The Parliament of Fowls

Chaucer, Geoffrey (c.1343–1400), translated by Kline, A.S., (contact-email)

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Geoffrey Chaucer’s The Parliament of Fowls is a 700-line poem from the late 14th century, utilising a dream vision to expound on the themes of love and choice. It opens with the narrator reading Cicero, seeking truth, but falls into a dream led by Scipio Africanus through celestial realms to an imposing gate, reminiscent of Dante’s depiction of the entrance to the Inferno of Hell. Inside, he witnesses a parliament overseen by Nature, where birds choose their mates. The narrative centres on three male eagles vying for a female, whose opportunity to choose is granted a deferral for a year by Nature, highlighting the value of free will. The other birds are then allowed to mate, and the poem concludes with a welcoming of spring, leaving the dreamer to ponder upon his vision, unresolved in his quest. The parliament is convened on St. Valentine’s Day - the poem being notable for its early, likely original, association of romance with St. Valentine.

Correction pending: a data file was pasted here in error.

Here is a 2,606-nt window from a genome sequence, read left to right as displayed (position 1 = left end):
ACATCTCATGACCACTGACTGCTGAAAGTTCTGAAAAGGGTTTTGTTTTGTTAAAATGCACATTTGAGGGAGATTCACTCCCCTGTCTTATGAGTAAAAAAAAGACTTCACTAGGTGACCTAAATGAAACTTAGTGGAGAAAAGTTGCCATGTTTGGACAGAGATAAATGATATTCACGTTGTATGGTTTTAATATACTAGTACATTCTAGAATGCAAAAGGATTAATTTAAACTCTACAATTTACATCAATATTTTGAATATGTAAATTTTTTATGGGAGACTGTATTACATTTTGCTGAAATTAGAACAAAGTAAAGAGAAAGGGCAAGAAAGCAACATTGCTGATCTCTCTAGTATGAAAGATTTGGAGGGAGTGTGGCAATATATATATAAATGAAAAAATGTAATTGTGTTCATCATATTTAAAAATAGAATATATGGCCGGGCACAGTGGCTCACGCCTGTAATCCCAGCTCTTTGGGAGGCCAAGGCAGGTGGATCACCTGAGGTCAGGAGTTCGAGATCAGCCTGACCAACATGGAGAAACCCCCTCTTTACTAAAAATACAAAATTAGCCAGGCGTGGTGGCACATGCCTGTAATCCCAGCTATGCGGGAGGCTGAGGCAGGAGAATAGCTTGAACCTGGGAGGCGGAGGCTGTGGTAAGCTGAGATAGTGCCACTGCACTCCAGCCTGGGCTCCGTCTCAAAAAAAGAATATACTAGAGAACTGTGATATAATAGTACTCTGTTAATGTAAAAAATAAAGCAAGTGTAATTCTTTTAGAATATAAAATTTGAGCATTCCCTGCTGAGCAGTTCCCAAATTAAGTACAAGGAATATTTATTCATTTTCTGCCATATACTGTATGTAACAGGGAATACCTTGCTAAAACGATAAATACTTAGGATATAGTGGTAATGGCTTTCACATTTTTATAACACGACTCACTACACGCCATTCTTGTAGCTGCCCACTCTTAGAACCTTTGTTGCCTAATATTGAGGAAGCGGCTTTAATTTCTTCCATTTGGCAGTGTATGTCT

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Kline, A.S.,

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